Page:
Penn Wharton Public Policy Initiative

Publication Date

5-2013

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Volume

1

Number

5

Document Type

Brief

Summary

The “shale revolution,” spurred by the development of hydraulic fracturing, brings some of the best news to U.S. manufacturing employment in recent years, and gives the U.S. the potential to become a major energy exporter. Current trade restrictions, which promote low energy prices, only discourage the exploration of U.S. natural gas reserves. And the potential of "fracking" to produce negative health and environmental effects is a grave concern. The best policy would be to allow free trade in gas, while using federal regulation to monitor the fracking industry and deploying public policy to tackle the negative externalities of fracking through a production tax or similar measure.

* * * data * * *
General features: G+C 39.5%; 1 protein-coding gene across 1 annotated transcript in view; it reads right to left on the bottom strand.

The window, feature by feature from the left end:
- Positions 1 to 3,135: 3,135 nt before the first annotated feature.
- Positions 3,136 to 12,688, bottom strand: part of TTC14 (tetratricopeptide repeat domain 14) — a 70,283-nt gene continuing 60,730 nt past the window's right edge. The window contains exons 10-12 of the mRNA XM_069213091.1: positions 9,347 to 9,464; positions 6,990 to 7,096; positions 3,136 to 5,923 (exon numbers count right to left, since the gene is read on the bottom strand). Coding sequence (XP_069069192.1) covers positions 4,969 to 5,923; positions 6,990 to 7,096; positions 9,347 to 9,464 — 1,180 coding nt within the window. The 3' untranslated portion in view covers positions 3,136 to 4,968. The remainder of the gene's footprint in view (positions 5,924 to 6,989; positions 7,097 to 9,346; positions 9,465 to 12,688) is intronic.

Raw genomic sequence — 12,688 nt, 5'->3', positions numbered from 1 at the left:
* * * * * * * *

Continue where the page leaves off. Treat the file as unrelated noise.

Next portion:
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Creative Commons License
This work is licensed under a Creative Commons Attribution-Noncommercial 4.0 License

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Why Fracking Won’t Bring Back the Factories (Yet)

Keywords

fracking, shale revolution, hydraulic fracturing, manufacturing, employment, energy, exports, environmental, health

Why Fracking Won’t Bring Back the Factories (Yet)

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